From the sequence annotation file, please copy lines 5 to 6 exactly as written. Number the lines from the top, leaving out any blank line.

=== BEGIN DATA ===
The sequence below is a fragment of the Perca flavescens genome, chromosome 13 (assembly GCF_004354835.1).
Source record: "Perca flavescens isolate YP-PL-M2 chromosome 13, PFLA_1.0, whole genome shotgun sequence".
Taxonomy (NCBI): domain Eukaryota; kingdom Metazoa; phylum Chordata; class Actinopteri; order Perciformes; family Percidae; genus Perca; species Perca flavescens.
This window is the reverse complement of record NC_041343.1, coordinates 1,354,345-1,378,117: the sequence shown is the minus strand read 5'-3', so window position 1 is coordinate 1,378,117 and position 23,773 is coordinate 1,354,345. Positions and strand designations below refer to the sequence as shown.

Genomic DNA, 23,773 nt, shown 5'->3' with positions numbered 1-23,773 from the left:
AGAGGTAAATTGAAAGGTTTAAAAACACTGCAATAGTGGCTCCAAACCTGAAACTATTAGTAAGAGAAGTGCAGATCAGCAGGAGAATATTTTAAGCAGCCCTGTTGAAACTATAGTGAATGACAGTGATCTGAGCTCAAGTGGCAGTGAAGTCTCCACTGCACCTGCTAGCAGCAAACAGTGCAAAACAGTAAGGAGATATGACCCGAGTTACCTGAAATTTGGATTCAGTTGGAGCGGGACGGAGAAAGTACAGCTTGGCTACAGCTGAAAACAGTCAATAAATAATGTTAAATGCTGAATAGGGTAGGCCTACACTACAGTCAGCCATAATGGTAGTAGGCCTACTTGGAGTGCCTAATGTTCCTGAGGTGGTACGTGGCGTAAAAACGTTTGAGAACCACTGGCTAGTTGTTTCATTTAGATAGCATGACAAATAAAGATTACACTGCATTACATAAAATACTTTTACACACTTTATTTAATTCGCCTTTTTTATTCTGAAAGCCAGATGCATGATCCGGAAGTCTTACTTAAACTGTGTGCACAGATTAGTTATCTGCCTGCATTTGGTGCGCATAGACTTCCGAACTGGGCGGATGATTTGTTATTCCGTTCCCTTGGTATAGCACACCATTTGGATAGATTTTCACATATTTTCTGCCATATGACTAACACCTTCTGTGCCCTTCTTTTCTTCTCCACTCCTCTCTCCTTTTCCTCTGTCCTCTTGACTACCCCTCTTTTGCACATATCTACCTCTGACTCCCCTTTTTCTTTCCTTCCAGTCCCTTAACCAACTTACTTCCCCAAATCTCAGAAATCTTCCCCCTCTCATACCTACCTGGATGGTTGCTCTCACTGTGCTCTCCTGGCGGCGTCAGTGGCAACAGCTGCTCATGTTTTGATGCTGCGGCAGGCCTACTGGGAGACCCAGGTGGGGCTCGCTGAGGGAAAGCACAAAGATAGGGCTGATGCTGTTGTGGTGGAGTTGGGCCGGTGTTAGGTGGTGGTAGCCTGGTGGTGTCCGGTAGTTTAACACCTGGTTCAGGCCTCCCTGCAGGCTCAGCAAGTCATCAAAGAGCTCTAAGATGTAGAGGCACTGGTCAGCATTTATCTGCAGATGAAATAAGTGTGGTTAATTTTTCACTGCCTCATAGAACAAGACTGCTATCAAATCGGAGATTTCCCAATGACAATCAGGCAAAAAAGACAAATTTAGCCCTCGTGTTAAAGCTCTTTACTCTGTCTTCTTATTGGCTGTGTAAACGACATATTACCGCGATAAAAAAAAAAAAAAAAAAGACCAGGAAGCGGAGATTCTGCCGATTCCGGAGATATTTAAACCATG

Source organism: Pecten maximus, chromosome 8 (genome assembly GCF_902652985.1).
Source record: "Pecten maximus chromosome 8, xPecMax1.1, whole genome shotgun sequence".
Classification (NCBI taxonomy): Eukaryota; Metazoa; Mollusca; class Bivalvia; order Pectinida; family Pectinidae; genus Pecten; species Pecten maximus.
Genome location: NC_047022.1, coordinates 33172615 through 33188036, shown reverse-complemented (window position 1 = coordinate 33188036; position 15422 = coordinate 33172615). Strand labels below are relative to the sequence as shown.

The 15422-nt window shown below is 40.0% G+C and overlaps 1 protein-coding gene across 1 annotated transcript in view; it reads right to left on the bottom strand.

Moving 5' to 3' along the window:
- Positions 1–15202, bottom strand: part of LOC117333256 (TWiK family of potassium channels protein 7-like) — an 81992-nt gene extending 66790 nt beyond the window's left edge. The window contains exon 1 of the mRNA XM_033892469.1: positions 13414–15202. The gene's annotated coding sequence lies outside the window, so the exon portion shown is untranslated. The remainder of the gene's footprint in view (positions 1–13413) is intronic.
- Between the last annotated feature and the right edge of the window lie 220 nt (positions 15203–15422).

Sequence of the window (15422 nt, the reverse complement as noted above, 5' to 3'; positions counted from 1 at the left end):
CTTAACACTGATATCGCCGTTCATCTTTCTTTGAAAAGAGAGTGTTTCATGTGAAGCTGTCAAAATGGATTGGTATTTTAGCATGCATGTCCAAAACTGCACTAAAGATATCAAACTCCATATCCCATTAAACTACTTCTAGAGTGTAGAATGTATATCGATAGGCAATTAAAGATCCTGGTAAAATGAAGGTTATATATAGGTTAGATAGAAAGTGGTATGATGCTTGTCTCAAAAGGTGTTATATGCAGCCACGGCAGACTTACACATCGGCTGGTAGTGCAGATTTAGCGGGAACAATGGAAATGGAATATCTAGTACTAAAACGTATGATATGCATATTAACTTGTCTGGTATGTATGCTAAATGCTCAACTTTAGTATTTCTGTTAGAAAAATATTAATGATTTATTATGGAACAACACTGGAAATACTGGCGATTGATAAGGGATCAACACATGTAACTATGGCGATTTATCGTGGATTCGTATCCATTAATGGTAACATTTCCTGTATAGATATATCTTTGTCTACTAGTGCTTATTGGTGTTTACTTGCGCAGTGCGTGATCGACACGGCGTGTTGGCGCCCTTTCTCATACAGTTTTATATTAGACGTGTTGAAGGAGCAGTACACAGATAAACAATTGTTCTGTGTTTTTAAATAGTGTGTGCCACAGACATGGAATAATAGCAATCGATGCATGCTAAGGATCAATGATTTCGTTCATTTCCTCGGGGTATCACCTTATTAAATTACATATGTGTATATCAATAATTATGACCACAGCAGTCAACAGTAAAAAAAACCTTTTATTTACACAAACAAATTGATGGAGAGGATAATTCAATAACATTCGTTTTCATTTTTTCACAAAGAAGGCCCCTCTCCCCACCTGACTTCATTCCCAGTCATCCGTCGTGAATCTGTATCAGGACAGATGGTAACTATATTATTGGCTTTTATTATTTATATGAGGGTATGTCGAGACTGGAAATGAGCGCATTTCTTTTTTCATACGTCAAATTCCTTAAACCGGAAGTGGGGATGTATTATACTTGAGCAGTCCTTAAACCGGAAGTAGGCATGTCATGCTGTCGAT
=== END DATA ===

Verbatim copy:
Genomic DNA, 23,773 nt, shown 5'->3' with positions numbered 1-23,773 from the left:
AGAGGTAAATTGAAAGGTTTAAAAACACTGCAATAGTGGCTCCAAACCTGAAACTATTAGTAAGAGAAGTGCAGATCAGCAGGAGAATATTTTAAGCAGCCCTGTTGAAACTATAGTGAATGACAGTGATCTGAGCTCAAGTGGCAGTGAAGTCTCCACTGCACCTGCTAGCAGCAAACAGTGCAAAACAGTAAGGAGATATGACCCGAGTTACCTGAAATTTGGATTCAGTTGGAGCGGGACGGAGAAAGTACAGCTTGGCTACAGCTGAAAACAGTCAATAAATAATGTTAAATGCTGAATAGGGTAGGCCTACACTACAGTCAGCCATAATGGTAGTAGGCCTACTTGGAGTGCCTAATGTTCCTGAGGTGGTACGTGGCGTAAAAACGTTTGAGAACCACTGGCTAGTTGTTTCATTTAGATAGCATGACAAATAAAGATTACACTGCATTACATAAAATACTTTTACACACTTTATTTAATTCGCCTTTTTTATTCTGAAAGCCAGATGCATGATCCGGAAGTCTTACTTAAACTGTGTGCACAGATTAGTTATCTGCCTGCATTTGGTGCGCATAGACTTCCGAACTGGGCGGATGATTTGTTATTCCGTTCCCTTGGTATAGCACACCATTTGGATAGATTTTCACATATTTTCTGCCATATGACTAACACCTTCTGTGCCCTTCTTTTCTTCTCCACTCCTCTCTCCTTTTCCTCTGTCCTCTTGACTACCCCTCTTTTGCACATATCTACCTCTGACTCCCCTTTTTCTTTCCTTCCAGTCCCTTAACCAACTTACTTCCCCAAATCTCAGAAATCTTCCCCCTCTCATACCTACCTGGATGGTTGCTCTCACTGTGCTCTCCTGGCGGCGTCAGTGGCAACAGCTGCTCATGTTTTGATGCTGCGGCAGGCCTACTGGGAGACCCAGGTGGGGCTCGCTGAGGGAAAGCACAAAGATAGGGCTGATGCTGTTGTGGTGGAGTTGGGCCGGTGTTAGGTGGTGGTAGCCTGGTGGTGTCCGGTAGTTTAACACCTGGTTCAGGCCTCCCTGCAGGCTCAGCAAGTCATCAAAGAGCTCTAAGATGTAGAGGCACTGGTCAGCATTTATCTGCAGATGAAATAAGTGTGGTTAATTTTTCACTGCCTCATAGAACAAGACTGCTATCAAATCGGAGATTTCCCAATGACAATCAGGCAAAAAAGACAAATTTAGCCCTCGTGTTAAAGCTCTTTACTCTGTCTTCTTATTGGCTGTGTAAACGACATATTACCGCGATAAAAAAAAAAAAAAAAAAGACCAGGAAGCGGAGATTCTGCCGATTCCGGAGATATTTAAACCATG